I was born and raised in my grandparents’ home, five miles north of the setting I chose for Abiding Darkness. Our cotton country town was within a rifle shot of two rivers, a bayou, a double handful of lakes, and endless acres of woods. In those surroundings, millions of day-by-day adventures linked themselves to become my boyhood.
When I was eight years old, I saw Flying Tigers with John Wayne and knew I wanted to be a pilot. After graduating from Mississippi State, I spent six years in the Air Force, and I recently retired after flying twenty-nine years for a major airline. My career in the cockpit was no less than a thirty-five-year answer to a young boy’s unspoken prayer. And now I get to write . . .
Writing has transformed my life—mostly for the better, but my schedule has been a little crunched for the past four years. In one sense, I look forward to the day when I will be able to squeeze in time for banjo lessons and golf. On the other hand, I’ve never had a hobby that came within a long mile of generating the kind of pleasure I derive from crafting a good scene in one of my books.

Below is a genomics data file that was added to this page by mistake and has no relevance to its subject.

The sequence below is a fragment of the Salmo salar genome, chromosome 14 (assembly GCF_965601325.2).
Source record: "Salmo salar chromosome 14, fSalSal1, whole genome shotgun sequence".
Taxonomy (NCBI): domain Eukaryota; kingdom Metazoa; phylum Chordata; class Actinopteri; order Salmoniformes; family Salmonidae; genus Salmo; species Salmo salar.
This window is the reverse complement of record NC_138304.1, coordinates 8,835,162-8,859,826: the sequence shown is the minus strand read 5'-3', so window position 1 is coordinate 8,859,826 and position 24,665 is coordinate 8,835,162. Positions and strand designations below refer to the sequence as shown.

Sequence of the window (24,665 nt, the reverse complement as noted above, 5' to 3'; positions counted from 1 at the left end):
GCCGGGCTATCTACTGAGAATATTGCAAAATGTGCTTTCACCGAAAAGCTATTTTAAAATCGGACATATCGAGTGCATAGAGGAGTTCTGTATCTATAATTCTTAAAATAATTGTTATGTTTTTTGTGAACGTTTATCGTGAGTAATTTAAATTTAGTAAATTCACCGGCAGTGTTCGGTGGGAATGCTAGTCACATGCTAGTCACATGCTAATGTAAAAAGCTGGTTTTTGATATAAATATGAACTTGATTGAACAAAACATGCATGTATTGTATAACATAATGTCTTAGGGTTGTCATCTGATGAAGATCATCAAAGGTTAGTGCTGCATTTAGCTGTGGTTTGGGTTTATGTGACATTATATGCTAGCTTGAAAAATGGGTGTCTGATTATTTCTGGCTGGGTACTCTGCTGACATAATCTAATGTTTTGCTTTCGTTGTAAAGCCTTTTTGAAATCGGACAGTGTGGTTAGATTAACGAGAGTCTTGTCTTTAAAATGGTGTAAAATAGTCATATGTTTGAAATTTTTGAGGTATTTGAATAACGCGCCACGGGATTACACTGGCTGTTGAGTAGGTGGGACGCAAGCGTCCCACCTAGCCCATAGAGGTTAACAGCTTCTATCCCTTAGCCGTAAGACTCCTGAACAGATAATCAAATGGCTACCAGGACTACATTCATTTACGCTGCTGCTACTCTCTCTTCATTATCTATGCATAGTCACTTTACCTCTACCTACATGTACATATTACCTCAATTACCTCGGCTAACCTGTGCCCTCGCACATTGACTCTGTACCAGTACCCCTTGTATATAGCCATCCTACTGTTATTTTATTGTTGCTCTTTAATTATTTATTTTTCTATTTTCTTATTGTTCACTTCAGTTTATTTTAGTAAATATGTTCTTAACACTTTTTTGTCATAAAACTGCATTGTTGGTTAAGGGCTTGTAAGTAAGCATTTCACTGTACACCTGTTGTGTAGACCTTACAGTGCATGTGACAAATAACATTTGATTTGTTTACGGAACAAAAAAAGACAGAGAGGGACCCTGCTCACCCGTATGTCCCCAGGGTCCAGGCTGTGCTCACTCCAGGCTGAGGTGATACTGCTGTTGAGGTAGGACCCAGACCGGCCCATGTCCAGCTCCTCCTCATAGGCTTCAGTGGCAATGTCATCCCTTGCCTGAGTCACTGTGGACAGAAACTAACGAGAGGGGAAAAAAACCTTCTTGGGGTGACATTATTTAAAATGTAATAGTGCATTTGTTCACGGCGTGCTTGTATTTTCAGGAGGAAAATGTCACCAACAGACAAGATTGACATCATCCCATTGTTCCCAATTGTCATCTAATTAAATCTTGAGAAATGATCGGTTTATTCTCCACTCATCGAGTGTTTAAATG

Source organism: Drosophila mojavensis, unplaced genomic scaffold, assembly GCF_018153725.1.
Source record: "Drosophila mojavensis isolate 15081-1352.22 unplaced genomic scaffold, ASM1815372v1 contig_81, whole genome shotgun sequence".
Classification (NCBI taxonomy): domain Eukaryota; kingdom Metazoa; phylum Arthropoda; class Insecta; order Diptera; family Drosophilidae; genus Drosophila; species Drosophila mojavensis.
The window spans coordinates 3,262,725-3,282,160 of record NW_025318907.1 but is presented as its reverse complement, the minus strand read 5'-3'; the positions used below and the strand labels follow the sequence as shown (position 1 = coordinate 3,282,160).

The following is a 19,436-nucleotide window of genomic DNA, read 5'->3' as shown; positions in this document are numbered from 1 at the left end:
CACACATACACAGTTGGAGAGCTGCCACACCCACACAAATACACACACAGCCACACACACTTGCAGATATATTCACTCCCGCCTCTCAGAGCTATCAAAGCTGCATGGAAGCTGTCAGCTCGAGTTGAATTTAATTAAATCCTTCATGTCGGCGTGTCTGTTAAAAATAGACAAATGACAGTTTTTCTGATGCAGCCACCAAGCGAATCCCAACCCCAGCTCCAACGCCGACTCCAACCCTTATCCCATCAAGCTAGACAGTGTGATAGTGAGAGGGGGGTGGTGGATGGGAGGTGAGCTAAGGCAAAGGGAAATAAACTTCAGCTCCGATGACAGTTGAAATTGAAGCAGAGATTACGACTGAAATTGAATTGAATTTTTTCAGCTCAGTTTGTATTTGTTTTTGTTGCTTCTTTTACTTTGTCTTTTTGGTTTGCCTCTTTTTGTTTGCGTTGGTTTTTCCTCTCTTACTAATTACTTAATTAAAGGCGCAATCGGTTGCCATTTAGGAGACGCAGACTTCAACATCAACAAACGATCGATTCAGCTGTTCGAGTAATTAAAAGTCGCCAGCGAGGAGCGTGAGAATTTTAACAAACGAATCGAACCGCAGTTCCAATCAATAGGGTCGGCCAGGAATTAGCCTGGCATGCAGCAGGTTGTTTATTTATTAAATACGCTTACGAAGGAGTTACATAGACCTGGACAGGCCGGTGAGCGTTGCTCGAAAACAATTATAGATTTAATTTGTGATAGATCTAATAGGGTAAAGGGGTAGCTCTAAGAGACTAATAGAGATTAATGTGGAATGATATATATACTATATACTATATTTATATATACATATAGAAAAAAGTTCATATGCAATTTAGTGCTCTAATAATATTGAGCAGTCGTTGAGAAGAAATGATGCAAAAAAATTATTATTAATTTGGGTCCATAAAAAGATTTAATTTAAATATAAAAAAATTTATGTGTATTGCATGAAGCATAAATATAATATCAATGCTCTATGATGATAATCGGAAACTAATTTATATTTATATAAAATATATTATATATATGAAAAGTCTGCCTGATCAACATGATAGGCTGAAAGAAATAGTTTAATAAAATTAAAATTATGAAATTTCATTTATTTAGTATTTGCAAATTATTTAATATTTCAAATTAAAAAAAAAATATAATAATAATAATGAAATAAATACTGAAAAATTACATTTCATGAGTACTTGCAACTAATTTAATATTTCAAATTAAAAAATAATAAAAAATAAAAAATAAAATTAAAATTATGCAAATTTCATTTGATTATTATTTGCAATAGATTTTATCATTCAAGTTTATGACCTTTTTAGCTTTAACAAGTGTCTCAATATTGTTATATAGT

My wife and I started to Mrs. Smith’s kindergarten together and graduated from high school with nineteen other kids. With college, careers, and forty some-odd years of marriage behind us, we find ourselves in Texas—about twenty miles south of the Red River. Most people would describe our lives as boring and colorless—I spend the biggest part of my time writing; she leads an in-depth, women’s Bible study. We like greasy hamburgers and Dr. Peppers, most species of warm-blooded creatures (the kind that don’t bite), and spending July in the mountains.
We still have close personal ties to Mississippi, and we get back there often.